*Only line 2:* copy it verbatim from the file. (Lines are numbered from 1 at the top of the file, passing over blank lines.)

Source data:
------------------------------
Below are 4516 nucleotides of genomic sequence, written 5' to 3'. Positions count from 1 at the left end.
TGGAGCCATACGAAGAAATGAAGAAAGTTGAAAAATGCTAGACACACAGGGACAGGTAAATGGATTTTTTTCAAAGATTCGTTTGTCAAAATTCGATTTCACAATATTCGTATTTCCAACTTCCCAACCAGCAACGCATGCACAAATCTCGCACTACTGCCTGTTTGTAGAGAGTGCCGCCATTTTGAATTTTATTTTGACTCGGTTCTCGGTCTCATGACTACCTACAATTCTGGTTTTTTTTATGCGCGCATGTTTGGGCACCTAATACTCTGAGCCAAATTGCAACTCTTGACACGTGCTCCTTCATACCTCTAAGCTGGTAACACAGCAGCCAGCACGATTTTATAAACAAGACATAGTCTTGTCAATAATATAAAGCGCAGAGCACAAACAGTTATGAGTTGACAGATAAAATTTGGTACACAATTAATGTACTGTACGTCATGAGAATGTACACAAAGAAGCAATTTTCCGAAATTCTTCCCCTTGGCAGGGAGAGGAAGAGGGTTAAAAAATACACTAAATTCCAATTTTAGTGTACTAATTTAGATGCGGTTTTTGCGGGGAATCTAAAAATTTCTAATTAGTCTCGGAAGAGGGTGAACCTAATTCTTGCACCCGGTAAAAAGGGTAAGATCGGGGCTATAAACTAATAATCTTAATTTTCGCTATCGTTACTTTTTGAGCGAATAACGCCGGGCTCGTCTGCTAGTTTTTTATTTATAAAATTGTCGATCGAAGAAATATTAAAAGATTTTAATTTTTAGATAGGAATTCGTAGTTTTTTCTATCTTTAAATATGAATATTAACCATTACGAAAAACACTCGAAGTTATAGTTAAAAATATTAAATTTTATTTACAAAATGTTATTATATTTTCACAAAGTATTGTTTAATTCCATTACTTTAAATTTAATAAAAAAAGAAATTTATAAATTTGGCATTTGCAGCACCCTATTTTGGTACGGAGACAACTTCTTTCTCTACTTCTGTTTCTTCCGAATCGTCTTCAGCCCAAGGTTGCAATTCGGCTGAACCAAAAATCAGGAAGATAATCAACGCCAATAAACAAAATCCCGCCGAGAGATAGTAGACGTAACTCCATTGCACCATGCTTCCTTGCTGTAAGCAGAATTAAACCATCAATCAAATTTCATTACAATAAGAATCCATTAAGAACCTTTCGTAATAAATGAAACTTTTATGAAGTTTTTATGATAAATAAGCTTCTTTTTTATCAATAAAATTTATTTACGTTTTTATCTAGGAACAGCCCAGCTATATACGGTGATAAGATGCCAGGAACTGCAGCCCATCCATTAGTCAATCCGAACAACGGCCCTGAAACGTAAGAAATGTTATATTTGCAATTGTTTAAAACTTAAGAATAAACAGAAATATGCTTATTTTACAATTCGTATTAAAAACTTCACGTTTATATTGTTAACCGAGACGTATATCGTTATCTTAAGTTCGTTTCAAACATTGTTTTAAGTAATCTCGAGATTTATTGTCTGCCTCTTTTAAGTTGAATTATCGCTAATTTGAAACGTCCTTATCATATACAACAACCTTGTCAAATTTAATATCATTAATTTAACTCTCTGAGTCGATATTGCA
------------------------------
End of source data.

TGGAGCCATACGAAGAAATGAAGAAAGTTGAAAAATGCTAGACACACAGGGACAGGTAAATGGATTTTTTTCAAAGATTCGTTTGTCAAAATTCGATTTCACAATATTCGTATTTCCAACTTCCCAACCAGCAACGCATGCACAAATCTCGCACTACTGCCTGTTTGTAGAGAGTGCCGCCATTTTGAATTTTATTTTGACTCGGTTCTCGGTCTCATGACTACCTACAATTCTGGTTTTTTTTATGCGCGCATGTTTGGGCACCTAATACTCTGAGCCAAATTGCAACTCTTGACACGTGCTCCTTCATACCTCTAAGCTGGTAACACAGCAGCCAGCACGATTTTATAAACAAGACATAGTCTTGTCAATAATATAAAGCGCAGAGCACAAACAGTTATGAGTTGACAGATAAAATTTGGTACACAATTAATGTACTGTACGTCATGAGAATGTACACAAAGAAGCAATTTTCCGAAATTCTTCCCCTTGGCAGGGAGAGGAAGAGGGTTAAAAAATACACTAAATTCCAATTTTAGTGTACTAATTTAGATGCGGTTTTTGCGGGGAATCTAAAAATTTCTAATTAGTCTCGGAAGAGGGTGAACCTAATTCTTGCACCCGGTAAAAAGGGTAAGATCGGGGCTATAAACTAATAATCTTAATTTTCGCTATCGTTACTTTTTGAGCGAATAACGCCGGGCTCGTCTGCTAGTTTTTTATTTATAAAATTGTCGATCGAAGAAATATTAAAAGATTTTAATTTTTAGATAGGAATTCGTAGTTTTTTCTATCTTTAAATATGAATATTAACCATTACGAAAAACACTCGAAGTTATAGTTAAAAATATTAAATTTTATTTACAAAATGTTATTATATTTTCACAAAGTATTGTTTAATTCCATTACTTTAAATTTAATAAAAAAAGAAATTTATAAATTTGGCATTTGCAGCACCCTATTTTGGTACGGAGACAACTTCTTTCTCTACTTCTGTTTCTTCCGAATCGTCTTCAGCCCAAGGTTGCAATTCGGCTGAACCAAAAATCAGGAAGATAATCAACGCCAATAAACAAAATCCCGCCGAGAGATAGTAGACGTAACTCCATTGCACCATGCTTCCTTGCTGTAAGCAGAATTAAACCATCAATCAAATTTCATTACAATAAGAATCCATTAAGAACCTTTCGTAATAAATGAAACTTTTATGAAGTTTTTATGATAAATAAGCTTCTTTTTTATCAATAAAATTTATTTACGTTTTTATCTAGGAACAGCCCAGCTATATACGGTGATAAGATGCCAGGAACTGCAGCCCATCCATTAGTCAATCCGAACAACGGCCCTGAAACGTAAGAAATGTTATATTTGCAATTGTTTAAAACTTAAGAATAAACAGAAATATGCTTATTTTACAATTCGTATTAAAAACTTCACGTTTATATTGTTAACCGAGACGTATATCGTTATCTTAAGTTCGTTTCAAACATTGTTTTAAGTAATCTCGAGATTTATTGTCTGCCTCTTTTAAGTTGAATTATCGCTAATTTGAAACGTCCTTATCATATACAACAACCTTGTCAAATTTAATATCATTAATTTAACTCTCTGAGTCGATATTGCA